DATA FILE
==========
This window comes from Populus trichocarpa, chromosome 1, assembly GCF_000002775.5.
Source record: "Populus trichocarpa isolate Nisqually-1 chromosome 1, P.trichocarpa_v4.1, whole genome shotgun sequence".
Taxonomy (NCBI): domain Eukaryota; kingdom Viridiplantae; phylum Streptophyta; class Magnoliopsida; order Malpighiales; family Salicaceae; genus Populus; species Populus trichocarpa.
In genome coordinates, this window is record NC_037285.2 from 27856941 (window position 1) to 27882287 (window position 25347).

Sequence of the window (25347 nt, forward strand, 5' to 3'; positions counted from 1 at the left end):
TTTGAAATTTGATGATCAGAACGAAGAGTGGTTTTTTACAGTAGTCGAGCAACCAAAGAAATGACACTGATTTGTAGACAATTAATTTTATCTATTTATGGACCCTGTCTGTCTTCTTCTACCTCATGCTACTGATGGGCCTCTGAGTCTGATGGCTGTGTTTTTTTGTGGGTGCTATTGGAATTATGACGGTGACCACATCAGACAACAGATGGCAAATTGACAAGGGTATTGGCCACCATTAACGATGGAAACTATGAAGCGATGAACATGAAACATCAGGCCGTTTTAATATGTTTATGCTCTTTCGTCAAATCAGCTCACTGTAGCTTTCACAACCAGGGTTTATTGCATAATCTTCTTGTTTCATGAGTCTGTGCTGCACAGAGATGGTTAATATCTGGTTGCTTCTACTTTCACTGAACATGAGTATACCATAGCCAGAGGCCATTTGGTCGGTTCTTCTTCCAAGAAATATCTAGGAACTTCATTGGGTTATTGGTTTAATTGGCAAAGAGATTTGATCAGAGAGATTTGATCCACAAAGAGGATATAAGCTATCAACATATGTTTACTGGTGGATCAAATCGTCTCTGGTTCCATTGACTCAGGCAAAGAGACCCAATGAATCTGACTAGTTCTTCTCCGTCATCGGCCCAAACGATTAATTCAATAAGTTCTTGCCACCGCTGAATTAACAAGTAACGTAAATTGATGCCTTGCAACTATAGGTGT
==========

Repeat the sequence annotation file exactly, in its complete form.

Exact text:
This window comes from Populus trichocarpa, chromosome 1, assembly GCF_000002775.5.
Source record: "Populus trichocarpa isolate Nisqually-1 chromosome 1, P.trichocarpa_v4.1, whole genome shotgun sequence".
Taxonomy (NCBI): domain Eukaryota; kingdom Viridiplantae; phylum Streptophyta; class Magnoliopsida; order Malpighiales; family Salicaceae; genus Populus; species Populus trichocarpa.
In genome coordinates, this window is record NC_037285.2 from 27856941 (window position 1) to 27882287 (window position 25347).

Sequence of the window (25347 nt, forward strand, 5' to 3'; positions counted from 1 at the left end):
TTTGAAATTTGATGATCAGAACGAAGAGTGGTTTTTTACAGTAGTCGAGCAACCAAAGAAATGACACTGATTTGTAGACAATTAATTTTATCTATTTATGGACCCTGTCTGTCTTCTTCTACCTCATGCTACTGATGGGCCTCTGAGTCTGATGGCTGTGTTTTTTTGTGGGTGCTATTGGAATTATGACGGTGACCACATCAGACAACAGATGGCAAATTGACAAGGGTATTGGCCACCATTAACGATGGAAACTATGAAGCGATGAACATGAAACATCAGGCCGTTTTAATATGTTTATGCTCTTTCGTCAAATCAGCTCACTGTAGCTTTCACAACCAGGGTTTATTGCATAATCTTCTTGTTTCATGAGTCTGTGCTGCACAGAGATGGTTAATATCTGGTTGCTTCTACTTTCACTGAACATGAGTATACCATAGCCAGAGGCCATTTGGTCGGTTCTTCTTCCAAGAAATATCTAGGAACTTCATTGGGTTATTGGTTTAATTGGCAAAGAGATTTGATCAGAGAGATTTGATCCACAAAGAGGATATAAGCTATCAACATATGTTTACTGGTGGATCAAATCGTCTCTGGTTCCATTGACTCAGGCAAAGAGACCCAATGAATCTGACTAGTTCTTCTCCGTCATCGGCCCAAACGATTAATTCAATAAGTTCTTGCCACCGCTGAATTAACAAGTAACGTAAATTGATGCCTTGCAACTATAGGTGT